Paper No. 2
Presentation Time: 8:00 AM-5:00 PM
ERUPTIVE DIVERSITY AND STYLES OF SILICIC VOLCANISM IN THE MID-MIOCENE SANTA ROSA-CALICO VOLCANIC FIELD, NORTHERN NEVADA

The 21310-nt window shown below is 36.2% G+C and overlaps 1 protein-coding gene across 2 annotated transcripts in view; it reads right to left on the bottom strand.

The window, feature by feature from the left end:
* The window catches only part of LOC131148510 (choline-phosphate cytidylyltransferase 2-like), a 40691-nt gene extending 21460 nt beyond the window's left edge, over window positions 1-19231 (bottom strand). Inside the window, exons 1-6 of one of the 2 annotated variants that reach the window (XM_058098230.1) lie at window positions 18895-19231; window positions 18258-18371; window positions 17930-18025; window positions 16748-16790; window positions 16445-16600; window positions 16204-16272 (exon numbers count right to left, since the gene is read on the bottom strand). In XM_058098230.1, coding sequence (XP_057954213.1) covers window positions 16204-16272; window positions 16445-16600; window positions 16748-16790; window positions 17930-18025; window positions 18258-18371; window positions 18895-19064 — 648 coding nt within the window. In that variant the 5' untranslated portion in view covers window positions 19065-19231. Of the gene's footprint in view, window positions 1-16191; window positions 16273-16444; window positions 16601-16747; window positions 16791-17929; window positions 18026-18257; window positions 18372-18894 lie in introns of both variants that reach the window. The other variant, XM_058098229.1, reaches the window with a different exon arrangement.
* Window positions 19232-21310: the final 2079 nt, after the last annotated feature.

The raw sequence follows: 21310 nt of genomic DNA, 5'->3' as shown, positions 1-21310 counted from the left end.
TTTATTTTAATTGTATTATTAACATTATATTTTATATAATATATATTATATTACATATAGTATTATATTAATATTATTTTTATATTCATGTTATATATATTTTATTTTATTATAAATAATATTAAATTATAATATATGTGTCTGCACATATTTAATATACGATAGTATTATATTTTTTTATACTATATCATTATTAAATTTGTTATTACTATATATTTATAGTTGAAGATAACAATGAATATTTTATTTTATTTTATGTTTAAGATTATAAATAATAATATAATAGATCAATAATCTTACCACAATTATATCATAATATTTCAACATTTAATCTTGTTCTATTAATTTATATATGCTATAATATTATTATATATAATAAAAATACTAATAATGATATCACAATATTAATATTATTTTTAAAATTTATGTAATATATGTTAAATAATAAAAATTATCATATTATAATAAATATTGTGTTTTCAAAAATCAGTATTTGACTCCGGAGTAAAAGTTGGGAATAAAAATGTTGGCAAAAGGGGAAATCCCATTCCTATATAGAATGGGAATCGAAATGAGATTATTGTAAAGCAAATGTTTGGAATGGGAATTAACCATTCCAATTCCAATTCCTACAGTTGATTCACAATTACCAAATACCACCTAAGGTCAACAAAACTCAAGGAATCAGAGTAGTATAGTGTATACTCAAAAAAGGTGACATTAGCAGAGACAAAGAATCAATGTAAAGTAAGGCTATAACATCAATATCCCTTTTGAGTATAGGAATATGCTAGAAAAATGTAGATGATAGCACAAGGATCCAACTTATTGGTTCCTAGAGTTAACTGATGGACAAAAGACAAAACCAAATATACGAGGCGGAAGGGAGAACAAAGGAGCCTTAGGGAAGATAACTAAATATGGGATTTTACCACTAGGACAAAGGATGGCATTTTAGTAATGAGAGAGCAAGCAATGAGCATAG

Mid-Miocene volcanism in the Santa Rosa-Calico volcanic field (SC) of northern Nevada initiated at ~16.4 Ma, coeval with regional flood basalt volcanism. Throughout its duration, basalt through high-Si rhyolite magma were erupted and emplaced as lava flows, ignimbrites, domes, and shallow intrusive bodies. As a result, SC volcanic units are chemically and physically diverse. We divide the SC into three zones of intermediate through silicic eruptive loci, each broadly NW trending and characterized by specific eruptive styles and chemical units. The western (WSC) and eastern (ESC) zones overlap with the northern Santa Rosa Range and the Calico Mts., while the central zone (CSC) helps divide the centrally located Goosey Lake depression into two distinct basins. The WSC extends from the Spring City region north along the western SC margin, to the vicinity of the National Mining District. WSC silicic activity is illustrated by abundant dikes, necks, large hypabyssal bodies, and coulées. WSC silicic units typically have hydrous (biotite-amphibole) mineral assemblages and in some cases, flowed into the actively subsiding eastern Goosy Lake depression. The CSC is characterized by eroded silicic domes and coulées that are present at its northern and southern margins. Much of the CSC is floored by two ignimbrites: 1) a welded peralkaline unit consisting of a simple cooling unit (likely sourced in the McDermitt volcanic field), and 2) exposures of a thicker unit (the Cold Springs Tuff) that may be chemically zoned and could represent portions of a compound cooling unit. At the southeast end of the CSC, pyroclastic activity associated with a collapsed rhyolite dome characterizes Coyote Mt. and on its flanks, block and ash deposits underlie a highly welded rheomorphic ignimbrite. ESC silicic volcanism is best exposed in and around the Calico Mts., where compositionally distinct rhyolite lava flows/eroded domes and rheomorphic ignimbrites are typically characterized by anhydrous mineral assemblages. These resemble silicic units often associated with the ~14.5 - 12.8 Ma Owyhee Humboldt eruptive center, located to the east/north. In summary, the styles and diversity of silicic volcanism in the SC is a direct result of the close spatial/temporal association with flood basalt volcanism and lithospheric extension.